Sean Kinchela moved a lot during his childhood. His mother struggled with addiction and home often didn’t feel safe, so he stayed with friends much of the time.
When he was 12, Sean’s mother moved away and he began couch surfing, moving from one friend’s house to the next.
“My friends’ parents would let me stay with them,” Sean explains.
“But I struggled to attend school. I ended up getting in trouble as a teenager and expelled from high school.
“I was just living day to day. At that age, I didn’t have any vision or goals. I didn’t have much guidance.”
What was meant to be a temporary situation turned into years of homelessness. Finally, at the age of 16, Sean moved in with his nan.
“She knew my situation and had offered me a place to live, but I was moving around all the time,” he recalls.
“I eventually found a good group of friends and wanted to stay in one spot.”
After moving in with his nan, another family member helped him find a way to finish his Higher School Certificate.
“My Aunt Cheryl was living in the Southern Highlands,” Sean reflects. “She wanted to get me back into school.
“I tried to get into schools, and no one would take me. I applied to so many, even outside my area.”
At the time, Sean’s aunt worked for Youth Off The Streets and was based in Canyonleigh, where one of its alternative high schools was located at the time.
“She spoke with the school and they agreed to take me on,” Sean says.
Once Sean began school at Youth Off The Streets, things started looking more positive. “It was a small class – about six people,” he says.
“It was so good. The teachers had a lot more time to invest in the kids. They weren’t fighting for attention and could have their carers with them.”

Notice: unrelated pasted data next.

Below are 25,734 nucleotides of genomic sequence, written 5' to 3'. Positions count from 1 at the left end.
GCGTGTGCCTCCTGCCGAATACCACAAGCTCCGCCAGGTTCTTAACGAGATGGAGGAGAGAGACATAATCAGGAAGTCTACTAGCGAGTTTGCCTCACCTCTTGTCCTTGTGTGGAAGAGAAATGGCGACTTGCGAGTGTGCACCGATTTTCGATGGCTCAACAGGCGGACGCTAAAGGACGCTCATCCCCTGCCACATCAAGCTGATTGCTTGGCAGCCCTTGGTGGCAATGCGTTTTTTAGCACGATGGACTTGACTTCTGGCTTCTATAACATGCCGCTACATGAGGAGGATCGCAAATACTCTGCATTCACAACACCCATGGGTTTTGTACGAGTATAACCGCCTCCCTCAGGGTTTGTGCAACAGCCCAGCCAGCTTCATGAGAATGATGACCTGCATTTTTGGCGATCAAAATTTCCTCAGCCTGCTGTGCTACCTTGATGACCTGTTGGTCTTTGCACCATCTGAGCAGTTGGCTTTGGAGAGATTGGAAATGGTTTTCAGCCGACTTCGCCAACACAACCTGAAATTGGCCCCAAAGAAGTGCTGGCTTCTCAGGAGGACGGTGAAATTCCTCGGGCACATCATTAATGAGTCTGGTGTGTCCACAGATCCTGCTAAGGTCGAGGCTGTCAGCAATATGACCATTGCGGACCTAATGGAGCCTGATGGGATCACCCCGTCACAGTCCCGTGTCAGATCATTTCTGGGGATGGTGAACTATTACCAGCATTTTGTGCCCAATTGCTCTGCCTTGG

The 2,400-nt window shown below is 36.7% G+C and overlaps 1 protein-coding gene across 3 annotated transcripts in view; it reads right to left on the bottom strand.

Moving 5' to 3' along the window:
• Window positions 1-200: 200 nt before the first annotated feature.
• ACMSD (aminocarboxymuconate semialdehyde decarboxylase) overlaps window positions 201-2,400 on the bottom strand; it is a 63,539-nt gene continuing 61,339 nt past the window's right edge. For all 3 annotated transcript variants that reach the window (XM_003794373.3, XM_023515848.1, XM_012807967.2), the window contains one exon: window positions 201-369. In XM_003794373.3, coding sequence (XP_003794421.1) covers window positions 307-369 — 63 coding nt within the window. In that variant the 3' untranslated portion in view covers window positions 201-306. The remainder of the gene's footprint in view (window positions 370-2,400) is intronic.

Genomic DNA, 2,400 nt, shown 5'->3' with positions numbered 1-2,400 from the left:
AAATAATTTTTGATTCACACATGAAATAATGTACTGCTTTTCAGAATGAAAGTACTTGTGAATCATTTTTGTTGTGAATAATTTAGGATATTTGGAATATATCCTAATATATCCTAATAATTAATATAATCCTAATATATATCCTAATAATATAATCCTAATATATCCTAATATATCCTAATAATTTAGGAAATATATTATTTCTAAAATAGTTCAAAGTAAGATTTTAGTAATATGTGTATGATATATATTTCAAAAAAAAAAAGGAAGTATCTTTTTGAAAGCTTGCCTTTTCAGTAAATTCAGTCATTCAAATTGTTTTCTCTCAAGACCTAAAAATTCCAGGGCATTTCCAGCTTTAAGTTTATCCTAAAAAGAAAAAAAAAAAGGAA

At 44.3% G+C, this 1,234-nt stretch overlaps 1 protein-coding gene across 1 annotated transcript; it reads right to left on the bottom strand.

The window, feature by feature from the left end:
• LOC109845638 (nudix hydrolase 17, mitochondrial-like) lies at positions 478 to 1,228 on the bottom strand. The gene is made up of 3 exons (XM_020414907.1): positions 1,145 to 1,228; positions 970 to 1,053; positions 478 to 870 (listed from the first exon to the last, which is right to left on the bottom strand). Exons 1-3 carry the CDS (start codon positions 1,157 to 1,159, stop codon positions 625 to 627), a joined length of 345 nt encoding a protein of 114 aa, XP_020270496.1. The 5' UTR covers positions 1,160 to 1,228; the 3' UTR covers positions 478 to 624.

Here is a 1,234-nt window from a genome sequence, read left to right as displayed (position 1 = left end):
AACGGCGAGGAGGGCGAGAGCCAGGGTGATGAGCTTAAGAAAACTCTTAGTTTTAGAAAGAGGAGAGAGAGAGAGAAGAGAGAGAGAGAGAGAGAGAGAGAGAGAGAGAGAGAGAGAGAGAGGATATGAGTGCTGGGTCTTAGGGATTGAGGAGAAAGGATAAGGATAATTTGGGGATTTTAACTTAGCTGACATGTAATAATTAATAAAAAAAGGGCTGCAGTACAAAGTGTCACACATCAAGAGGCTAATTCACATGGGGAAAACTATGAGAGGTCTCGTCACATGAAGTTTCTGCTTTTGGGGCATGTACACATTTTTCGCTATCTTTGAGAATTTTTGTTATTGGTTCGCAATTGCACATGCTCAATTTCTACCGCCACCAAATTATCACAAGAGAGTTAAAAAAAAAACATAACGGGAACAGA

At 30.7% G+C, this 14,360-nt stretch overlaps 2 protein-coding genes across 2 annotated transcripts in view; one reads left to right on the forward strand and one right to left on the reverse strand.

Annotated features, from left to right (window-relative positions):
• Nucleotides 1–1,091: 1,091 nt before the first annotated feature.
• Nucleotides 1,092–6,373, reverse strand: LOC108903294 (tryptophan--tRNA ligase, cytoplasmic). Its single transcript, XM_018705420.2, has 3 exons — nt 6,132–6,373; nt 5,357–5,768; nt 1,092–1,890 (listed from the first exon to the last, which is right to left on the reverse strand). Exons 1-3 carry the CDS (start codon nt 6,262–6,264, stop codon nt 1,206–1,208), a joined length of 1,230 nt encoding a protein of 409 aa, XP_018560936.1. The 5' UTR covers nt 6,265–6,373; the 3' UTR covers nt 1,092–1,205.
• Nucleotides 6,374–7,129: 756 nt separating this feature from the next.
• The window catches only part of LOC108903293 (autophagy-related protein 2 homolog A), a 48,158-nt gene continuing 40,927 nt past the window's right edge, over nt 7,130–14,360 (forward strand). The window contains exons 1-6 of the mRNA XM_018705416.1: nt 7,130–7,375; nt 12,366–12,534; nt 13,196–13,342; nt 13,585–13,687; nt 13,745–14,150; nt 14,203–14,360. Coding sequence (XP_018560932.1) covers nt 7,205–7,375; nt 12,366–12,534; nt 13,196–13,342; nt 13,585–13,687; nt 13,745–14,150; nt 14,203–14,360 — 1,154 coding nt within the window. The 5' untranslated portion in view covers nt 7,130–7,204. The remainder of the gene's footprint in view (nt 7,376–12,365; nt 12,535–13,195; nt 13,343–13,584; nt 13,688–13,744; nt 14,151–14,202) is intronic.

Sean says his teachers helped guide him through his education, and he felt he could rely on them.
“The teachers would counsel me,” he reflects. “I opened up a lot to a couple of teachers. They were always there for me.”
He was the oldest student and the first in his class to complete his HSC.
“I’m grateful to Youth Off The Streets for all the support I received,” he says. “I honestly wouldn’t be here if it weren’t for you.”
Sean stayed in the Southern Highlands for a while after graduating. Eventually, he moved to Tamworth in Northern New South Wales to connect with his Gamilaroi and Wiradjuri heritage.
“My nan was part of the Stolen Generations and was moved to the south,” he explains.
Sean felt like the connection to his culture was lost, which contributed to his experience with depression.
“Growing up somewhere I wasn’t from and seeing everyone else around with their families and their cultural practices made me feel that loss of connection.
“I ventured back to where Nan was from to reconnect with my Indigenous side of the family and find out where I came from and who they are.”
At one point, Sean’s nan joined him and was able to meet the family she had been taken from. “I took her around and introduced her to her first cousins,” Sean reflects.
“It was so good and sad simultaneously, because they’re the people she should have grown up around and bonded with.”